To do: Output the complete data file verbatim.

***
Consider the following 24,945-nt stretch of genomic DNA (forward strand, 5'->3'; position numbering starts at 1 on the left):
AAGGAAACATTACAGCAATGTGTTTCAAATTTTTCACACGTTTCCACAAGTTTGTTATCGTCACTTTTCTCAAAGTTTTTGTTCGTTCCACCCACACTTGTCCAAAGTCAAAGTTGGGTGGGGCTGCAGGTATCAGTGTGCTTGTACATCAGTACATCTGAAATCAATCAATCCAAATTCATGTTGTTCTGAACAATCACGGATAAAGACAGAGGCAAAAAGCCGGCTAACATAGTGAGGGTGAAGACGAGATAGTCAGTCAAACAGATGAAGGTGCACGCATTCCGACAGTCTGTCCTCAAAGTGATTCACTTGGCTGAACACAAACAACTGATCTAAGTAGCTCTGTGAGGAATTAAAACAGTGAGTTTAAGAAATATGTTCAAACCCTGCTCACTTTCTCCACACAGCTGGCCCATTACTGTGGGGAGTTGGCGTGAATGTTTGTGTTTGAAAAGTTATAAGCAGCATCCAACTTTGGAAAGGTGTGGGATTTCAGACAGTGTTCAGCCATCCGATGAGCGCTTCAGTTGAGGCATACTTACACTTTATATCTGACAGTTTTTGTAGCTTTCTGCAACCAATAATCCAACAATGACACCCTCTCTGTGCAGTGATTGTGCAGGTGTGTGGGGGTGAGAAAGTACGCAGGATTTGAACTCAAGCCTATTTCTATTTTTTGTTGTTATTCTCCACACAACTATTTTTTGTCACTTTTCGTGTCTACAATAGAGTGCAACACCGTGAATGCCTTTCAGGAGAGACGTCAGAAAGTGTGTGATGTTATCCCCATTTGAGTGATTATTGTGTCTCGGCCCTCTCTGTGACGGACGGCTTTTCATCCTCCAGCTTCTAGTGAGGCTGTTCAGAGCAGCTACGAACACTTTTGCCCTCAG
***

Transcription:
Consider the following 24,945-nt stretch of genomic DNA (forward strand, 5'->3'; position numbering starts at 1 on the left):
AAGGAAACATTACAGCAATGTGTTTCAAATTTTTCACACGTTTCCACAAGTTTGTTATCGTCACTTTTCTCAAAGTTTTTGTTCGTTCCACCCACACTTGTCCAAAGTCAAAGTTGGGTGGGGCTGCAGGTATCAGTGTGCTTGTACATCAGTACATCTGAAATCAATCAATCCAAATTCATGTTGTTCTGAACAATCACGGATAAAGACAGAGGCAAAAAGCCGGCTAACATAGTGAGGGTGAAGACGAGATAGTCAGTCAAACAGATGAAGGTGCACGCATTCCGACAGTCTGTCCTCAAAGTGATTCACTTGGCTGAACACAAACAACTGATCTAAGTAGCTCTGTGAGGAATTAAAACAGTGAGTTTAAGAAATATGTTCAAACCCTGCTCACTTTCTCCACACAGCTGGCCCATTACTGTGGGGAGTTGGCGTGAATGTTTGTGTTTGAAAAGTTATAAGCAGCATCCAACTTTGGAAAGGTGTGGGATTTCAGACAGTGTTCAGCCATCCGATGAGCGCTTCAGTTGAGGCATACTTACACTTTATATCTGACAGTTTTTGTAGCTTTCTGCAACCAATAATCCAACAATGACACCCTCTCTGTGCAGTGATTGTGCAGGTGTGTGGGGGTGAGAAAGTACGCAGGATTTGAACTCAAGCCTATTTCTATTTTTTGTTGTTATTCTCCACACAACTATTTTTTGTCACTTTTCGTGTCTACAATAGAGTGCAACACCGTGAATGCCTTTCAGGAGAGACGTCAGAAAGTGTGTGATGTTATCCCCATTTGAGTGATTATTGTGTCTCGGCCCTCTCTGTGACGGACGGCTTTTCATCCTCCAGCTTCTAGTGAGGCTGTTCAGAGCAGCTACGAACACTTTTGCCCTCAG